Output and outcome information enables projects to assess the impact of the work they are doing. The National Lottery Community Fund provides some useful definitions for the terms involved.
Outputs are the products, services or facilities that result from an organisation’s or project’s activities. For example in a programme to improve well-being amongst older people, outputs might include the different types of interventions being offered by projects, or the numbers of people overall participating in activities under the programme.
Outcomes are the changes, benefits, learning or other effects that result from what the project or organisation makes, offers or provides. For example, for the same well-being programme, outcomes might be improvements in clients' physical or emotional health, or projects' improved ability to extend their reach to different client groups.
Impact is the broader or longer-term effects of a project’s or organisation’s outputs, outcomes and activities. For example, in addition to an understanding of the extent to which projects funded by the well-being programme have achieved their outcomes, there might be a longer-term change in the way some projects work with their clients, new partnerships may have developed, or policy may have been influenced at a local or wider level.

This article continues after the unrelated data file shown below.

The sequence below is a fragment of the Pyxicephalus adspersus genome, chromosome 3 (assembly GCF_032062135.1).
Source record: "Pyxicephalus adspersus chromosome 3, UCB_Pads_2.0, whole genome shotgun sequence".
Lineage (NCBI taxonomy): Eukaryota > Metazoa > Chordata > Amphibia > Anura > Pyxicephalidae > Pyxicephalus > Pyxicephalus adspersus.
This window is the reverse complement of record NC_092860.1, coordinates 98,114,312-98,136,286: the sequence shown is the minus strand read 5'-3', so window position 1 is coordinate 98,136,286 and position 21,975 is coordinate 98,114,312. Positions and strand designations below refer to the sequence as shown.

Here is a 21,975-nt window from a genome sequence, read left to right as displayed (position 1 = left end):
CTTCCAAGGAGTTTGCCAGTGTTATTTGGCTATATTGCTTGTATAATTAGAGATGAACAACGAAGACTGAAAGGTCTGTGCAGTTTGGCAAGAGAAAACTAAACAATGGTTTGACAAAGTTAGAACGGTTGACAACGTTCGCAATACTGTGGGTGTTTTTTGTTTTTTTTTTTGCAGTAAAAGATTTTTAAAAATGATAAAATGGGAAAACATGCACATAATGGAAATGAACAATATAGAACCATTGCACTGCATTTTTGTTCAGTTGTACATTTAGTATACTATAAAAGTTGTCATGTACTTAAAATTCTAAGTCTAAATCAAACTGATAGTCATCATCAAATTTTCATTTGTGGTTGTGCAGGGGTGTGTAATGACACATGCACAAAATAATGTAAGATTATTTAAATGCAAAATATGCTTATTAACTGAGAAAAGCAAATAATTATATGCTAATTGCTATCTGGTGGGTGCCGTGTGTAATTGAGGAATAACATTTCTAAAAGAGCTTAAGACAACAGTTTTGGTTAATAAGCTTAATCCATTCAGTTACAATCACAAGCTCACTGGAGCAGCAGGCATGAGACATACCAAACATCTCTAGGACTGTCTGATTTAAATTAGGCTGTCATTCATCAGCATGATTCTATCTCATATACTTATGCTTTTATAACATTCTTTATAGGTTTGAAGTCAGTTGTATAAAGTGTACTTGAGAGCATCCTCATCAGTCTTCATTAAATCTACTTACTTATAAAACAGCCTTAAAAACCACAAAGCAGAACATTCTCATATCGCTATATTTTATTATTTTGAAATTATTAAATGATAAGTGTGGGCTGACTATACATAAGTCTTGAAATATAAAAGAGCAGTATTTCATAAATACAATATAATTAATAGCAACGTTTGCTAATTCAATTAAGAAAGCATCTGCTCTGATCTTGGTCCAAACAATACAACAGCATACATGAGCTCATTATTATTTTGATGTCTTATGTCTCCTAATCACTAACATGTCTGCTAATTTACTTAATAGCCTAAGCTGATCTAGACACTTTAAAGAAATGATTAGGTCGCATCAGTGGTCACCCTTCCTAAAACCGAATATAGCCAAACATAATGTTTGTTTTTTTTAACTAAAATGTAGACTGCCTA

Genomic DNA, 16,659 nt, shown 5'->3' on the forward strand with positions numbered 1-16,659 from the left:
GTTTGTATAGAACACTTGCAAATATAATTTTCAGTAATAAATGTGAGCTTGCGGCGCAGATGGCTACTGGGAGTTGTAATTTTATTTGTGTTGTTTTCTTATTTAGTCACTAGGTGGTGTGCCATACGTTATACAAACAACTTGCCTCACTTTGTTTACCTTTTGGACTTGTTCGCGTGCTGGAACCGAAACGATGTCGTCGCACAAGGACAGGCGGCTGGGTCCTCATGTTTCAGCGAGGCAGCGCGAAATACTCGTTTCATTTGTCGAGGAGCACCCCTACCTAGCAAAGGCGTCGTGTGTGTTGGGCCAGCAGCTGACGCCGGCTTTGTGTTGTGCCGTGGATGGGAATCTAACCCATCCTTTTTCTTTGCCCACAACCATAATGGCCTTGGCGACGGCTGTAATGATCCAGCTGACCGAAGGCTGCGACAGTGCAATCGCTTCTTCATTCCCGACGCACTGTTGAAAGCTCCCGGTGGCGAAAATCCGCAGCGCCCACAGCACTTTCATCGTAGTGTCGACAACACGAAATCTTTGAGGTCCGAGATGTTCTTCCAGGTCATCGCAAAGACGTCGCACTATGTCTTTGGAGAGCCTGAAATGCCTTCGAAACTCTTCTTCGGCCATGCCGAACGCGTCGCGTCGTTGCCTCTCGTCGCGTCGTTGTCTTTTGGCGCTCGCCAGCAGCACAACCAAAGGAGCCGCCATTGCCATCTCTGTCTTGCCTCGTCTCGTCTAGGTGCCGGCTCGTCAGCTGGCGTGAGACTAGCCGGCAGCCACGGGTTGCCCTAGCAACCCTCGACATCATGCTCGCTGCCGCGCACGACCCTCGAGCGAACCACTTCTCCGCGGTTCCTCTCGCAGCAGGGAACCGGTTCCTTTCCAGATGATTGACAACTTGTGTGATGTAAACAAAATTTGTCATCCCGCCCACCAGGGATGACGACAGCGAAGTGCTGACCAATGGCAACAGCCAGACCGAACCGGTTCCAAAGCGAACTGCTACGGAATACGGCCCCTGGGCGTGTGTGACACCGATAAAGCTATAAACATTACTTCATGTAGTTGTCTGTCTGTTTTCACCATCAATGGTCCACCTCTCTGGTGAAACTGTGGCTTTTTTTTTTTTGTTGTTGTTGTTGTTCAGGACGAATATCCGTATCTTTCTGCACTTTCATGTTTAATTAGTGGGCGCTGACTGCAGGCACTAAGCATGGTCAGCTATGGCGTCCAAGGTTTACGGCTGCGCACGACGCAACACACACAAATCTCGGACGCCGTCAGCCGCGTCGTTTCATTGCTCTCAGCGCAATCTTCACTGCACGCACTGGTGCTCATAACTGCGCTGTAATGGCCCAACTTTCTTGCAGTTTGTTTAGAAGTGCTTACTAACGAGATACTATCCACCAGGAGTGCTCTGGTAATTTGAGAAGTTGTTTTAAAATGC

Recording digital inclusion outputs
Projects will record outputs such as numbers of learners reached and how many sessions they have attended.
The Digital Unite Digital Champions Network (DCN) supports One Digital projects to use a tally facility to record the numbers of people accessing digital training and support. The DCN also has a web app enabling Champions to record their learner interactions quickly and easily.